2024 L&D Impact survey

Benchmarking the changing role of L&D in achieving business success​

The 2020s have been a time of ongoing and evolving disruption for L&D and HR. In the last few years, we’ve seen changed working structures as well as in-demand skills, learning cultures and delivery norms for the long term.

But while pandemic worries have very much receded, the paradigm that learning must operate and deliver in, expectations of what (and on what agendas) it must deliver, how it engages and aligns with both learners and what capabilities it provides is still very much evolving. With economic uncertainty, ongoing talent, skills and learner concerns, the meteoric rise of AI, and debates over the best structures of working to drive changes in business and learning, L&D must step up once more as organizations look to the function to deliver in a continuously changing world.​

It means the pressure is on for L&D. The function must deepen and update its approach to organizational and learner partnership. It must adapt to changing learner paradigms, showing new ways to communicate both its offering and worth to secure financial, leadership and employee buy-in on a changeable operational landscape. While many L&D practitioners would want more resources at their disposal, this hasn’t stopped a significant number from progressing to adopt the latest methods of learning delivery, curation and personalization. With many 2024 learning challenges, drivers and demands an evolution, rather than revolution, from 2023, functions are building on both know-how and confidence to deliver again, creating value for all stakeholders. While the coming 12 months ask pressing questions of L&D, the function should be confident in its agility, adaptability and ability. It has stepped up before. It can do so once more.​


About our research

In our 2024 L&D Impact Survey we asked 766 L&D, HR and talent professionals across the UK and North America from a wide range of sectors and organization sizes about the latest changes in the learning and development landscape.​We asked respondents about the changing business agenda, how this impacted both the drivers and delivery of learning and the evolving nature of skills/capabilities. To understand this in-depth, questions focused on working structures, organizational and learning function challenges, budgetary realities, how learning impact was measured, and how innovations, including the impact of AI, influence the learning agenda. We also asked what skills and capabilities L&D is expected to deliver, the learning delivery methods they are using, and whether the function is effective in engaging with learners and stakeholders.​​


2024's evolving challenges

If 2023 was about meeting the long-term conditions of a pandemic-changed world, then 2024 is about adapting to continuous change to deliver on talent management, business and employee engagement, and fulfilment agendas.​ 

Despite uncertainty and challenges over finances — ​6 in 10 respondents told us that the biggest challenges to their business was the economy  — changing working structures was considered the top business challenge overall with 61% of respondents stating this.  ​

The majority of businesses still operate in a hybrid manner (80% hybrid in 2023 vs 72% hybrid in 2024). Yet headline-making tussles over office and remote work are being felt in a widespread way. ​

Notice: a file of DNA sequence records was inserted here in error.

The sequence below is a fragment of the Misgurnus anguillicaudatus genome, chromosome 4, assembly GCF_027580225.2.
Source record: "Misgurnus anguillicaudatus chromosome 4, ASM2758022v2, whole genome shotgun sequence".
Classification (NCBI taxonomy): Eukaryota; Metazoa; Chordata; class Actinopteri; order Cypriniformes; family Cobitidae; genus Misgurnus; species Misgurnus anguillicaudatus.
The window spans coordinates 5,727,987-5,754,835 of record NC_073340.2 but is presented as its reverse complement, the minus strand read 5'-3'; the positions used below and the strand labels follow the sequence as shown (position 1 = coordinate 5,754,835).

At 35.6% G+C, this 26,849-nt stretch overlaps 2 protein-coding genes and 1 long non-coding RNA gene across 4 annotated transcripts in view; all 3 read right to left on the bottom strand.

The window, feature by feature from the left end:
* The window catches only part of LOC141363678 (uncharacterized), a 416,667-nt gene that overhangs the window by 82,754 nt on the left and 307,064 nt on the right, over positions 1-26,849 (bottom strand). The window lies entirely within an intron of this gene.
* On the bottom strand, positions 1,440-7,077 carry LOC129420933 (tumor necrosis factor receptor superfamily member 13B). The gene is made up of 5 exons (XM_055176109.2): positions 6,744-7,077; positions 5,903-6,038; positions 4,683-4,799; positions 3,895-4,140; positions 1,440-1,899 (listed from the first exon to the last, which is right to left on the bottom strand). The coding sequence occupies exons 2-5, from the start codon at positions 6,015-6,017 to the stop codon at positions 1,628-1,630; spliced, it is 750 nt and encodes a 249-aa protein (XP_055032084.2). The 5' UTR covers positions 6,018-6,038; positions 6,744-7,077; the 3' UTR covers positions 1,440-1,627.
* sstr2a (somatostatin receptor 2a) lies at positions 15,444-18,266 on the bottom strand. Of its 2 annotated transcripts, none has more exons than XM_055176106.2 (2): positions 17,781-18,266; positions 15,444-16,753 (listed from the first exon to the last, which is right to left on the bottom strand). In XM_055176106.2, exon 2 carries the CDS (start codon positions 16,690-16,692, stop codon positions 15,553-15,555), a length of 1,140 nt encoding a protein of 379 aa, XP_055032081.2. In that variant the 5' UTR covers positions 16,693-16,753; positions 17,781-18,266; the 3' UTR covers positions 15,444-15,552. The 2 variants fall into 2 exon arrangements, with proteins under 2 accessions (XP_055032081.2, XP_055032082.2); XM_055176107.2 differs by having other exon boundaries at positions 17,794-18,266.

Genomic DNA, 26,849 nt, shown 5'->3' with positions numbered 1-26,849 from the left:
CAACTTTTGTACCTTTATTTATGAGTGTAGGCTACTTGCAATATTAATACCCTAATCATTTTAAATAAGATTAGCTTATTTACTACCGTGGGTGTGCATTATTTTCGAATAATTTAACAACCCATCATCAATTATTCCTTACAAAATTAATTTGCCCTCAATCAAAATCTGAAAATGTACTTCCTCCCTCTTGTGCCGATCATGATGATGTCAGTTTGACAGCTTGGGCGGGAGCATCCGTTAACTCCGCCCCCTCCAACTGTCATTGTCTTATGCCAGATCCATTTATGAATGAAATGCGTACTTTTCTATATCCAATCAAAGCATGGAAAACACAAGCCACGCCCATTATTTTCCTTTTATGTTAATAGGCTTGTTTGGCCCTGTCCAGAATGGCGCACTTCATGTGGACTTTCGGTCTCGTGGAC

Any change in working norms means learning must adapt. As such, delivery norms have been tweaked, if not overhauled. Positively, practitioners are doing so across the board. The UK has seen in-person learning delivery grow by 10% over 12 months. ​

For US enterprise firms — where 37% of respondents said work was almost fully in-person — they had the highest rates of in-person delivery with over 8 in 10 respondents saying they delivered in-person learning.​

With hybrid working still the main approach, ​there must be the right blend of content, learning technology and services to do this successfully.​

Impact of measurement

Unsurprisingly, effective measurement is a critical step in obtaining leadership buy-in and showing the worth of L&D. Fortunately, respondents understand this with 95% stating measurement was at least partially important (a rise of five per cent year-on-year). ​

There is also a clear correlation between those who have budgetary bullishness and business-centric measurement. In North America, 37% of respondents measure the return on investment and 45% measure the business impact; there, the budgetary outlook is much stronger. ​

While macroeconomic conditions play a role here, this measurement and budgetary foundation does appear to be freeing them up to be future-looking with learner engagement, wellbeing and next steps. Key strategic steps towards delivery on one of 2024’s top challenges: engagement.​

In the UK, where only 14% measure the business impact, there is more budgetary pessimism, less usage of next-generation learning technology, and more concern about learner buy-in. That said, it is clear that the vast majority of respondents understand the importance of learning measurement. Indeed, over half of respondents want to see improved metrics as a 2024 innovation within the function. ​

Doing so effectively will be critical in unlocking, at the very least supporting, learning which can deliver on talent and business aims.​​

2024 L&D Impact Survey

We asked 750+ UK and US based L&D, HR and talent professionals from a wide range of sectors and organization sizes about the most in-demand human skills, the importance of measurement, the buoyancy of L&D budgets and of course, the adoption of AI for L&D.